Fisker Ocean Forum banner
1 - 20 of 109 Posts

·
Registered
Joined
·
406 Posts
Discussion Starter · #1 · (Edited)
I’m back from a 1,000 mile round trip that I made in an EV for the first time. This was an eventful trip. I came back from it with a bad taste after having dealt with the scarce DC charging infrastructure. The trip was over the Labor Day weekend in the US, so the deficiencies that existed in the DC charging infrastructure were exacerbated by the highest number of non-Tesla EVs on the roads since the beginning of time as well as by the busiest travel day in the US in several years.

The short version of my story is that the non-Tesla DC charging infrastructure is badly lacking in the US. My experience charging on this trip was exclusively with Electrify America for the lack of other options in the areas where I drove. At every site I experienced non-working DC chargers (25 to 50% of chargers at each site did not work). Entire EA sites had reduced power (maximum of 33 kW supplied even by 350 kW chargers), charging session interrupted, charging stalls with non-working NFC readers, long waits for a working stall, etc.

I used ABRP with an OBD BT dongle for charging stop planning and also for navigation with real-time range calculations factoring in real SOC of the EV. This made the trip possible, but the issues with the charging infrastructure are a huge hurdle to overcome. Unless the charging infrastructure improves, road trips in a non-Tesla EV will become excruciatingly painful within a few months, as the number of non-Tesla EVs on the road increases exponentially.

Another thing that I realized was that the mimimim range that I will consider in a future EV is 350 miles, which becomes 300 miles at 75 mph speeds and gets reduced significantly in the winter. This would allow me to skip every other EA location, which are currently spaced out about between 80 and 110 miles from one another along the interstate highway system in my area of the country.

With the ID.4, I had to hit every single EA location charging to 80% or less on the way from Atlanta to Orlando. Another realization I came to was that with the sub-300 mile EV, it’s better to charge to 100% (even trough the charging rate drops 50% once the SOC is above 90%) the extra 10 -15 minutes waiting for the EV to charge to 100% pays off with being able to drive without range anxiety during busy holidays like Labor Day, while being stuck in traffic jams, having to take detours around massive accident delays, etc. Charging to 80% and then having to get off at every EA location and wait in line is frustrating and maddening.

All in all, we made a 6-hour trip from Orlando to Atlanta in 11 hours, not having spent one extra minute off the interstate not charging or waiting to charge. We got back home with a 27% SOC, having charged to 100% at the last EA location and having skipped another recommended EA location south of Atlanta. The last leg of our trip back home I was able to drive at 80 mph just because I decided to charge to 100% even though ABRP suggested to charge to 77% and hit another EA location South of Atlanta. I figured I might be stuck at that EA location for hours waiting for my turn, so I made an executive decision to disobey ABRP, violate all best practices for EV road trips and charge to 100%. It ended up being the best leg of our trip, as we drove without a charging stop for over 3 hours (as close to the ICEV driving experience as possible).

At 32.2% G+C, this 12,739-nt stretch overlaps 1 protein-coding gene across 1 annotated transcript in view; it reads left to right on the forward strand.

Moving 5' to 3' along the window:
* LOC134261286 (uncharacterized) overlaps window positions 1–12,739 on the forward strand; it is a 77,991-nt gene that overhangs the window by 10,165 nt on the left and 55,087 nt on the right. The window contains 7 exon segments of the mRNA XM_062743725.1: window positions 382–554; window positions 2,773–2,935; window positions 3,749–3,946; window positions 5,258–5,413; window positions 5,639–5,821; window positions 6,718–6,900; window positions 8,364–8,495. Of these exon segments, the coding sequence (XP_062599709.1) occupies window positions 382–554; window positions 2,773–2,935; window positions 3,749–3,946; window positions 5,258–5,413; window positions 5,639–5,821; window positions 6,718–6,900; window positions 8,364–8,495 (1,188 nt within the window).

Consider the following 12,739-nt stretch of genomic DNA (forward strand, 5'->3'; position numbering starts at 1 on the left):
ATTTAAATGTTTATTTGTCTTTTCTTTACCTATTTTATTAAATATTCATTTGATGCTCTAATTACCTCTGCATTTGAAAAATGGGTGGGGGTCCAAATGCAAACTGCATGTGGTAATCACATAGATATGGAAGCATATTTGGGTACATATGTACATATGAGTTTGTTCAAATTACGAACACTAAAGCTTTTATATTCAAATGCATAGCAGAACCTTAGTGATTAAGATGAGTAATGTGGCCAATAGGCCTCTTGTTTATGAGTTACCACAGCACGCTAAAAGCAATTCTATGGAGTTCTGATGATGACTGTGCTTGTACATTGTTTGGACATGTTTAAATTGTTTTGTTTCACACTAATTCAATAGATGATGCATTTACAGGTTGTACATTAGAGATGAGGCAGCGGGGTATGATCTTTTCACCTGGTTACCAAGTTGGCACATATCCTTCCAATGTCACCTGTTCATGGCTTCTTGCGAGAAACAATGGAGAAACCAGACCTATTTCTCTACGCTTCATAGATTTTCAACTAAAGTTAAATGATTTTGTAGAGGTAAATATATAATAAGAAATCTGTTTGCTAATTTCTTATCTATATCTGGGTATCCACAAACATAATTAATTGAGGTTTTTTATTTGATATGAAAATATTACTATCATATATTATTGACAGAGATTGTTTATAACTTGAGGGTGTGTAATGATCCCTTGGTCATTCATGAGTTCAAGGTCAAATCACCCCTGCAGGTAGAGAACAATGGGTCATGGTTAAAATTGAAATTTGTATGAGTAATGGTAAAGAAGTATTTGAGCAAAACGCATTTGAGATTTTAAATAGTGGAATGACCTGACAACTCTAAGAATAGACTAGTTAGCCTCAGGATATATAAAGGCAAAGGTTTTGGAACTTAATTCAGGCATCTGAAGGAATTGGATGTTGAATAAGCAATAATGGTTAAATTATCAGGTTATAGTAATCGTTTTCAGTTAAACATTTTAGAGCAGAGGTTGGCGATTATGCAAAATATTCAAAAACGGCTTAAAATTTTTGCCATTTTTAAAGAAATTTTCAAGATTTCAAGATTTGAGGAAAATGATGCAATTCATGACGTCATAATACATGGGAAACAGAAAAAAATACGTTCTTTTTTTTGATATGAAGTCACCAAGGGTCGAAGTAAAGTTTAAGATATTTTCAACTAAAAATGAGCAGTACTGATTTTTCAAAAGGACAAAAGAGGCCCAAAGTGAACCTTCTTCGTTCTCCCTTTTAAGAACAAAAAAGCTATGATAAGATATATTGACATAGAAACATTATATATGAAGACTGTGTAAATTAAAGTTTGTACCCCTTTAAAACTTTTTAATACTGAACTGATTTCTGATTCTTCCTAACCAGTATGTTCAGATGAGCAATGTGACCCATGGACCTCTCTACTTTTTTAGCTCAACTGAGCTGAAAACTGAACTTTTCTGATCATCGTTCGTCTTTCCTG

While in Orlando, we had to make three (one-hour-long round trips) to get a charge and then spend another hour waiting in line and charging. We ended up wasting over 6 hours total for charging and driving to the DC location and back over a three-day weekend. We also drove 150 extra miles between the hotel and the DC charger. All of this is complete and utter nonsense compared to how we would spend our weekend if we still had our ICEV SUV.
 

·
Registered
2018 Tesla Model 3 LR RWD
Joined
·
802 Posts
Thanks for this honest - and incredibly depressing - report. This is the BIG worry! With the SuperCharger network I have always been able to go anywhere without really giving it another thought. No route planners, no nothing. Just get in and go. Car knows when to stop and for how long. Chargers work. The end. EA has got to get its act together. It made a huge strategic error by skipping over the hard part and not designing and manufacturing its own charging equipment. Now it has a dogs breakfast of various manufacturers' equipment and interoperability problems out the wazoo. What a mess.
 
  • Like
Reactions: slipnslider

·
Registered
Joined
·
16 Posts
I’m back from a 1,000 mile round trip that I made in an EV for the first time. This was an eventful trip. I came back from it with a bad taste after having dealt with the scarce DC charging infrastructure. The trip was over the Labor Day weekend in the US, so the deficiencies that existed in the DC charging infrastructure were exacerbated by the highest number of non-Tesla EVs on the roads since the beginning of time as well as by the busiest travel day in the US in several years.

The short version of my story is that the non-Tesla DC charging infrastructure is badly lacking in the US. My experience charging on this trip was exclusively with Electrify America for the lack of other options in the areas where I drove. At every site I experienced non-working DC chargers (25 to 50% of chargers at each site did not work). Entire EA sites had reduced power (maximum of 33 kW supplied even by 350 kW chargers), charging session interrupted, charging stalls with non-working NFC readers, long waits for a working stall, etc.